@George – I know you weren't, I was just wondering.

    I think the relevant contrast (for deciding whether the subjunctive is an inflectional property of the verb as well as a syntactic property of the construction) is not that between, say,

    (1) I ask that he be ready
    (2) I ask that he is ready

    but that between

    (3) I ask that he be ready

    (4) He has to be ready
    (5) Be ready!

    - where there is no difference in morphology in any verb, even be. But I'm not a linguist, I'm just following CGEL's argument which seems quite persuasive, but am open to other views…

  15. Brett said,

    March 21, 2011 @ 12:27 pm

    @Ran Ari-Gur: I agree with you in principle, but in practice, there are often good arguments to be made that scientific or expert usages can trump the older meanings of words. Words that are adopted into scientific usage often make precise distinctions that were generally recognized, but whose boundaries were not previously examined. I think this is actually a fascinating linguistic matter, and I wonder if someone has studied it in detail.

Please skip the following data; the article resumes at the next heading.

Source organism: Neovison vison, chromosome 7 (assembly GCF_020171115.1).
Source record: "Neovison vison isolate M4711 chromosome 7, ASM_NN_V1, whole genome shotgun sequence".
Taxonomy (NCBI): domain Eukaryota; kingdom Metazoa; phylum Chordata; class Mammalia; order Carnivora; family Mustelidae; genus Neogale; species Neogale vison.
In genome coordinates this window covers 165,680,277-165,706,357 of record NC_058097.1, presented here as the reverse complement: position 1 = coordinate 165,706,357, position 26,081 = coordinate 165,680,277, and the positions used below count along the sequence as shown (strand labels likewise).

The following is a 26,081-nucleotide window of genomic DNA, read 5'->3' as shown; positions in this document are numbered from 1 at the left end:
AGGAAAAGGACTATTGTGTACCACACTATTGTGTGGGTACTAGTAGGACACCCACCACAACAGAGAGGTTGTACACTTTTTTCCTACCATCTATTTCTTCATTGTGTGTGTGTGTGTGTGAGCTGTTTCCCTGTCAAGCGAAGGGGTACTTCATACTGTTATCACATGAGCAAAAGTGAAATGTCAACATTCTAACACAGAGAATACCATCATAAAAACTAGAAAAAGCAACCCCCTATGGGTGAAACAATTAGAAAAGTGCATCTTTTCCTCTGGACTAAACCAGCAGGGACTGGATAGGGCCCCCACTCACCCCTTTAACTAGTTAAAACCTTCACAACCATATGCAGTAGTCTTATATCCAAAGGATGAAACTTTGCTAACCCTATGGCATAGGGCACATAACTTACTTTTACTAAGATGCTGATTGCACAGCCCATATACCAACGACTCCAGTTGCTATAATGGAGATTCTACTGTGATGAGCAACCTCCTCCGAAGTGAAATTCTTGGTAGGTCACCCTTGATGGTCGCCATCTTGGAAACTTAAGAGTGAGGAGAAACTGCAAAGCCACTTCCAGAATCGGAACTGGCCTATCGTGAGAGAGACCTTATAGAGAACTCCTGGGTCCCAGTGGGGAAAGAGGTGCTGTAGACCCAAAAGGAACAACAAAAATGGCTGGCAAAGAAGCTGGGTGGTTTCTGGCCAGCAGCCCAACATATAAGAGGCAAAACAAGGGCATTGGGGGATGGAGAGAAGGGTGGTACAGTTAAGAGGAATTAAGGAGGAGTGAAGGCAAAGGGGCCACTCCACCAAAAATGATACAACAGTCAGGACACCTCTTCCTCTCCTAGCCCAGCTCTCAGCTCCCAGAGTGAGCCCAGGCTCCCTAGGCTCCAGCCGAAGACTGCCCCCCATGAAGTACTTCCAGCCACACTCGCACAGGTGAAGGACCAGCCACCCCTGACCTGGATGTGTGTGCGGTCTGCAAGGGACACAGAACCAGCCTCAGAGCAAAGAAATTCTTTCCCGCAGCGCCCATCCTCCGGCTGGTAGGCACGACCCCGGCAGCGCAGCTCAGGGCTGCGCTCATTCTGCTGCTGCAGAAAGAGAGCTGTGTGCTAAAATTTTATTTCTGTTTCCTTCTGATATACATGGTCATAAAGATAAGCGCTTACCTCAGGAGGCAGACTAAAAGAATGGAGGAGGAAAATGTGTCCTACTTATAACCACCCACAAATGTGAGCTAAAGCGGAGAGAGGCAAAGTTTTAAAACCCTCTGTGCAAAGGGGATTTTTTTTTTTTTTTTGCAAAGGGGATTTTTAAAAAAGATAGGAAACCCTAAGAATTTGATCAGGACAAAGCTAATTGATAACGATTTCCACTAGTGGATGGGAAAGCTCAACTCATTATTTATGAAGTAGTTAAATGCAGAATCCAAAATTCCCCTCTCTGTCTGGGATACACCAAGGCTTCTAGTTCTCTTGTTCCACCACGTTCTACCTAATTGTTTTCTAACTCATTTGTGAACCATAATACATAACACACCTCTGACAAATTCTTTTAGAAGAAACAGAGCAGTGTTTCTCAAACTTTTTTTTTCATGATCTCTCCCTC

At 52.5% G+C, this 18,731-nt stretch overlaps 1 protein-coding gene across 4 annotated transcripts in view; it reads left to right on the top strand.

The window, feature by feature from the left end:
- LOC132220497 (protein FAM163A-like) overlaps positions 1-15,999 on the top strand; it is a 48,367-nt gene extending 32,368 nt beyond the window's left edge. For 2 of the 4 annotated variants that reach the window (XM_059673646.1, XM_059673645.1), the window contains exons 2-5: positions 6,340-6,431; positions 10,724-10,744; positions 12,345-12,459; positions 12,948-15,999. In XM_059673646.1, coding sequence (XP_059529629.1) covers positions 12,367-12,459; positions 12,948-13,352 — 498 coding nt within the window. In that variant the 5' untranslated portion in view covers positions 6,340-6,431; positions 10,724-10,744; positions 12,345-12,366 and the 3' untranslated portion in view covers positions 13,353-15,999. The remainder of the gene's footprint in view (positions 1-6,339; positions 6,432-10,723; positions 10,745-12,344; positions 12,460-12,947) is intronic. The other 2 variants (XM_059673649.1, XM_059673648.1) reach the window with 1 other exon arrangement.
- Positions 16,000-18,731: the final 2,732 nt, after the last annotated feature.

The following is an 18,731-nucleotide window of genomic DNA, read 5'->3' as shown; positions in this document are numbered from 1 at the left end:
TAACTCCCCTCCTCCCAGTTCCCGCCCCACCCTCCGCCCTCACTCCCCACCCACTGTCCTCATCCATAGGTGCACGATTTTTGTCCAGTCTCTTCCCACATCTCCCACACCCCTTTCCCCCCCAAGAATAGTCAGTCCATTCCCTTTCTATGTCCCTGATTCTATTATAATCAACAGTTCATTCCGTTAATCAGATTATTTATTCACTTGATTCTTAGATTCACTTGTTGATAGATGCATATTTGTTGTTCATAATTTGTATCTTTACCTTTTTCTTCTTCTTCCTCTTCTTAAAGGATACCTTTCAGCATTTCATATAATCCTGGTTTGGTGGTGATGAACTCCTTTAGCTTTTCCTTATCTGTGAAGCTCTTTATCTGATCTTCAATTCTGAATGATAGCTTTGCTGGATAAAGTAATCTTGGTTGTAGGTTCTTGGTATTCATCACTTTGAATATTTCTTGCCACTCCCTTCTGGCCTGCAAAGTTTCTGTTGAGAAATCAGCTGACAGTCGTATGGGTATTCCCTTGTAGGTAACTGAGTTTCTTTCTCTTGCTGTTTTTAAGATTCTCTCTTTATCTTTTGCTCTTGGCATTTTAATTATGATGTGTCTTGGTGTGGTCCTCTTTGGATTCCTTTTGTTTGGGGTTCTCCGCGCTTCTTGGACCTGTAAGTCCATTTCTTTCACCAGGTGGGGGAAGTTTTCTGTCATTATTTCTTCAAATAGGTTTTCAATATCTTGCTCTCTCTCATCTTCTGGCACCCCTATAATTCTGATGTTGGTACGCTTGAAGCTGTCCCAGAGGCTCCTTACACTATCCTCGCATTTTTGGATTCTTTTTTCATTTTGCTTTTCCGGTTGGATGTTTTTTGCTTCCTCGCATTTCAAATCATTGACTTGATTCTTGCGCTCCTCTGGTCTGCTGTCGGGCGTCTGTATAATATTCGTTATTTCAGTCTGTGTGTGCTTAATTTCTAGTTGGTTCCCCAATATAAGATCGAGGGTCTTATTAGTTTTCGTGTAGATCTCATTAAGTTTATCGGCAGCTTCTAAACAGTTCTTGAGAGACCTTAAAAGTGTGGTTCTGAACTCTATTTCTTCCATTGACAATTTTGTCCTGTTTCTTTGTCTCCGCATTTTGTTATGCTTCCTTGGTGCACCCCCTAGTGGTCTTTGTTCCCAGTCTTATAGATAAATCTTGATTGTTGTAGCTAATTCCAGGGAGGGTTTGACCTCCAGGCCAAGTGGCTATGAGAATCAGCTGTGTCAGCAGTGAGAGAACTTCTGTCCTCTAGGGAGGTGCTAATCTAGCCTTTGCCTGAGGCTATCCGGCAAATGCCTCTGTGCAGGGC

Consider the example of "ape," which once meant something like "large monkey." Contained within the idea of ape was the germ of an important distinction; people could recognize that there was an important difference between gorillas and chimps (which are apes) and tamarinds and marmosets (which are not). When the evolutionary tree of the primates was mapped out, the word "ape" was applied in a more precise sense to a particular taxon. There was a great deal of overlap between the older meaning and the new one but by no means complete agreement. Yet over time, the scientifically useful definition has taken over completely; I (and many other people) would never accept "ape" used to refer to, say, a hamadryas baboon.

    (Of course, along with the change in meaning of "ape" has come a change in "monkey." Many educated persons would not accept "monkey" to refer to an orangutan. They want to draw a strict distinction between "apes" and "monkeys," which is contrary in this case to the biologically meaningful definition, which has the former as a subgroup of the latter.)